Why Women Shop and Men Buy Things

Jillian Knox Finley

My youth was spent executing a strict division of labor during the holidays. Family gift shopping was a divide-and-conquer event. We made a list, checked it twice, and split it in half. I, the forever tomboy, went with my father. My twin sister went with my mother. We reconvened at our homestead in the evening, after having procured our perspective bounty.

There’s another tradition this ritual was marked by: the lunch my father and I enjoyed together post-mission. This occurred without fail around midday and was immediately followed by a matinee movie. We were back home just in time to wait the six or seven more hours it would take my mother and sister to burst through the front door, having closed down the mall, with only half their shopping list accomplished.

The first time I asked my mother why my dad and I always finished shopping hours ahead of the other ladies of the house, she sagely cooed in her Southern accent, “Honey, women shop. Men buy things.”

It’s a common gender stereotype that women love to shop. Another societal trope is that the average American man would sooner wear the same pair of dated boot cut jeans for 1000 moons than enter a retail store without an objective. According to studies delineating gender differences between the male and female brains, there may be actual science to explain this phenomenon—the shopping part, at least. Male denim denial remains a riddle to us all.

The male brain operates primarily within the dominant hemisphere, which is task based. This means for the male mind, shopping skews toward planning and executing a single task. Get in and get out. In general, the male brain has more connections between the front and back of the brain and within each hemisphere, giving dudes the upper hand in the areas of logic, spatial awareness, and coordination.

Shopping for the female mind is process based as well as task based. For the female, shopping is an experience, a moveable feast of sight, sound, scent, amygdala triggers, and natural dopamine spikes, which occur in the pleasure centers of the brain when you make a fresh kill (i.e., sale.). As Dr. Kit Yarrow, Ph.D., saysthe female brain possesses an overall higher “emotional intelligence.” A study carried out by University of California neuroscientists and assisted by colleagues in Madrid showed women’s brains are more efficient, despite physically being 8% smaller than men’s. The female mind has the ability to carry out complex tasks using fewer brain cells and less energy. The research also found women naturally outperformed men at “big-picture thinking.”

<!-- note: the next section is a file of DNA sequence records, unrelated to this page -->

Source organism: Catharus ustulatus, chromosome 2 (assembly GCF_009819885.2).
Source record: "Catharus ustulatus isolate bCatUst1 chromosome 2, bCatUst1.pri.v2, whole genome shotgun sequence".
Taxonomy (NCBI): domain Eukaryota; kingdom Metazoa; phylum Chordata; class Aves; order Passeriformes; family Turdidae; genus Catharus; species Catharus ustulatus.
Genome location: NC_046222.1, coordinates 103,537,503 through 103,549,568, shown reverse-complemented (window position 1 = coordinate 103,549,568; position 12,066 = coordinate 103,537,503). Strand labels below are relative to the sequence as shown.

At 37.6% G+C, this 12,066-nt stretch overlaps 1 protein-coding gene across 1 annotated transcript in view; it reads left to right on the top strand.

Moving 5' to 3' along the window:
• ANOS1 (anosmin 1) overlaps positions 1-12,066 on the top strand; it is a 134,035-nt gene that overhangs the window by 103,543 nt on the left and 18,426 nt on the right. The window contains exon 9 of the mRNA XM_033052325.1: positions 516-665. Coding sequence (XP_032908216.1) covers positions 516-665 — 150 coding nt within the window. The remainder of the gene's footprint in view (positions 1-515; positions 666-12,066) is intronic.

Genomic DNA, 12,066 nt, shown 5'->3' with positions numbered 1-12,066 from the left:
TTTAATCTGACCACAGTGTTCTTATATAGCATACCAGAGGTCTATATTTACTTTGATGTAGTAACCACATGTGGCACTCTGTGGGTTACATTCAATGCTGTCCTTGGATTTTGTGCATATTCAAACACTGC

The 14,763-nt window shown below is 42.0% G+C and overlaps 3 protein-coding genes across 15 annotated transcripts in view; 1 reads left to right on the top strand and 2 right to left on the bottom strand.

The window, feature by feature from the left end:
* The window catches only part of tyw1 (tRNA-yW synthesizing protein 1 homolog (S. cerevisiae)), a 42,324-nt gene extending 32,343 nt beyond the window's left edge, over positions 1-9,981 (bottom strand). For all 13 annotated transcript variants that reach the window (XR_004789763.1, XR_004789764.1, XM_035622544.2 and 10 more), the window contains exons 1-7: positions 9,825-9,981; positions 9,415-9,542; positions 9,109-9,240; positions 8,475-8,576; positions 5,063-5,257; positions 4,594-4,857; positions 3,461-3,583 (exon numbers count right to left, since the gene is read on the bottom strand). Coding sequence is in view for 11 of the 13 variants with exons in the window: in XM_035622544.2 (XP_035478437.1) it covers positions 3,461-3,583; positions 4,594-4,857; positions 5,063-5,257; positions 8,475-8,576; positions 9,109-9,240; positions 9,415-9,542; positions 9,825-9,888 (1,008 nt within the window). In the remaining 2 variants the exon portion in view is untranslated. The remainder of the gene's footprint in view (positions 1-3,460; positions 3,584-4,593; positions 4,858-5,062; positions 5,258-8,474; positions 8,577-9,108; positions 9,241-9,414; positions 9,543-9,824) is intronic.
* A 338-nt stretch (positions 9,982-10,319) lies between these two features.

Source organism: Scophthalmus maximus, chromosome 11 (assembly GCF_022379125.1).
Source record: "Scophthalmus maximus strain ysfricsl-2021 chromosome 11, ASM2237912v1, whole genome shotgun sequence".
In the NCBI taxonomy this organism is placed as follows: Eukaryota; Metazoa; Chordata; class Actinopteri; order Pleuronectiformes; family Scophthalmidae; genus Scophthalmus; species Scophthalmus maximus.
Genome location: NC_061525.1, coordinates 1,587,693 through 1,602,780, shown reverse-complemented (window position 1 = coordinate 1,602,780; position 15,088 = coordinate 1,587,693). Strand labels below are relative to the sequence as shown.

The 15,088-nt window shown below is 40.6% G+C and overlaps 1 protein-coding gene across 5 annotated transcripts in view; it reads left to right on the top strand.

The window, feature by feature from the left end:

Boiled down to their essence, men are natural hunters. When it comes to shopping, there’s is a utilitarian sport of compartmentalization and ruthless efficiency. Where men see a list to be checked off, women see a maze of discovery and sensory ambrosia. Retailers know this. Home Depot is a grid. Bergdorf Goodman is a labyrinth-like jewel box.

Well played. 

Do you feel the difference in male/female shopping habits is more societal conditioning or basic brain science? Tell us in the comments below.

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